In a historic move, hereditary chiefs from the Kwikwasuti’nuxw Haxwa’mis First Nation (KHFN) gathered in Sooke on November 16th to sign an agreement declaring 40,000 hectares of ancestral land as an Indigenous Protected and Conserved Area (IPCA). The proclamation covers Hada (Bond Sound) and Kakweikan (Thompson Sound) within the Broughton Archipelago, just east of Port McNeill on the mainland. The decision marks a significant step in the Nation’s efforts to safeguard their land, waters and abundant resources for future generations.
“This IPCA represents our vision for a future where all beings thrive.”Rick Johnson, Hereditary and Elected KHFN Chief, Tlakuglus
“This IPCA represents our vision for a future where all beings thrive,” said Hereditary and Elected KHFN Chief, Tlakuglus, Rick Johnson, in a statement. “Upholding our laws will ensure that the medicines, the foods, the cedar, the salmon, the eulachon and all of the maʼmikas [natural resources] that are sacred to our people will always be there.”
Saving Pacific Salmon
Under the new designation, vital watersheds, cultural and village sites, and important ecological habitats will be protected. The Kwikwasuti’nuxw Haxwa’mis First Nation has been outspoken about protecting Pacific salmon from being overfished to extinction on their territory. They have been critical of Fisheries and Oceans Canada and its bureaucracy, which has been slow to respond to their growing concerns.
As a result, the Nation decided to move forward to protect salmon and other species, as well as the surrounding land, under their ancestral laws. Unlike a federally-mandated Marine Protected Area, the KHFN independently declared the region an Indigenous Protected and Conserved Area according to their constitutionally enshrined Indigenous Rights.
In a press release, the KHFN called the IPCA “the next step in protecting all salmon migratory routes and ensuring wild salmon populations will be safe from harmful industrial activities moving forward.” Other culturally important species covered by the IPCA include eulachon, littleneck clams, and Pacific herring.
Banned Fish Farms
Earlier this year, the KHFN was part of a coalition of Broughton Islands First Nations, including the ‘Namgis and Mamalilikulla, that decided to remove all Atlantic salmon fish farms from their territories. “Sadly, we have been witnessing the devastating decline and collapse of wild salmon and other marine species in our territories that have been the foundation of our food, culture, and way of life for millennia,” Johnson said in a statement at the time.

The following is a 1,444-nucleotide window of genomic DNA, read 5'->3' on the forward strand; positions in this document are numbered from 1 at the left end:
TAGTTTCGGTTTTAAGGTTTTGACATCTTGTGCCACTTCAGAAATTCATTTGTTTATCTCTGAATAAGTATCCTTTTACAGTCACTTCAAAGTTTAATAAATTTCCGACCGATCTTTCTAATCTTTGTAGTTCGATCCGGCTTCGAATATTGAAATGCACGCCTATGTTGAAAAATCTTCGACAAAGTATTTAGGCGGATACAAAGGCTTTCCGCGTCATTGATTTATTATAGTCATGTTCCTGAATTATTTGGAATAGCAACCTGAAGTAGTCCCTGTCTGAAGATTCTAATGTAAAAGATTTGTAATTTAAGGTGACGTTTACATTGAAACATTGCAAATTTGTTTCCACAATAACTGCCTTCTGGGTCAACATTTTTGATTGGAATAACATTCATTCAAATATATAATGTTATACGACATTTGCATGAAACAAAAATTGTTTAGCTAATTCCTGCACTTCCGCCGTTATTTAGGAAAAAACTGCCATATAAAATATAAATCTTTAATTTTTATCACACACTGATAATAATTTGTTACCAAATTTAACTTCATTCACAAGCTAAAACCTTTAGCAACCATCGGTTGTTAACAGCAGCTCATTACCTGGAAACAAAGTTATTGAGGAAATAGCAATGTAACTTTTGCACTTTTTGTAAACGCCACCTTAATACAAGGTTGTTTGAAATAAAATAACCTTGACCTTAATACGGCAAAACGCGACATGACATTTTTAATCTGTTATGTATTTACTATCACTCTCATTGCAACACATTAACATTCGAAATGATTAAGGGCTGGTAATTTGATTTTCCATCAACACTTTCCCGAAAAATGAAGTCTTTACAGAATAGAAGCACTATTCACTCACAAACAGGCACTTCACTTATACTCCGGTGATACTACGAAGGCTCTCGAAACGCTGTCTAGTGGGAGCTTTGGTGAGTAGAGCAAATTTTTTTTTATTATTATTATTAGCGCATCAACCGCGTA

The Kwikwasuti’nuxw Haxwa’mis First Nation’s new IPCA will be neighbouring the Gwaxdlala/Nalaxdlala IPCA declared by the Mamalilikulla First Nation in November 2021. The Skeena recently spoke with Mamalilikulla Chief John Powell about the significance of his people returning to their territory after a century to protect it according to their own ancestral law.
The KHFN announcement was made with no government representatives present, but BC Minister of Water, Land and Resource Stewardship Nathan Cullen said he was not surprised and that his government supports the declaration. “We see it as an important beginning of the conversation in regards to what the conservation is looking for. We are going to reach out … I just saw the declaration recently,” said Cullen to Chek News.
“Natural resources will be better protected, food security will be advanced, Indigenous employment will increase, and the economy will stabilize.”Hereditary Chief Dr. Robert Joseph
“In the era of reconciliation, supporting the KHFN with their IPCA is the right thing to do. Natural resources will be better protected, food security will be advanced, Indigenous employment will increase, and the economy will stabilize,” stated Hereditary Chief Dr. Robert Joseph in the release. “The government should welcome a partnership with KHFN on this IPCA. Everybody wins – Crown governments, KHFN, the territory, and the public.”
The KHFN also stated their IPCA plan is part of a broader effort for cultural revitalization. Some of the land will also be used for the development of the Nawalakw Healing Centre and Cultural Youth Camp, with cultural and language programs held year-round.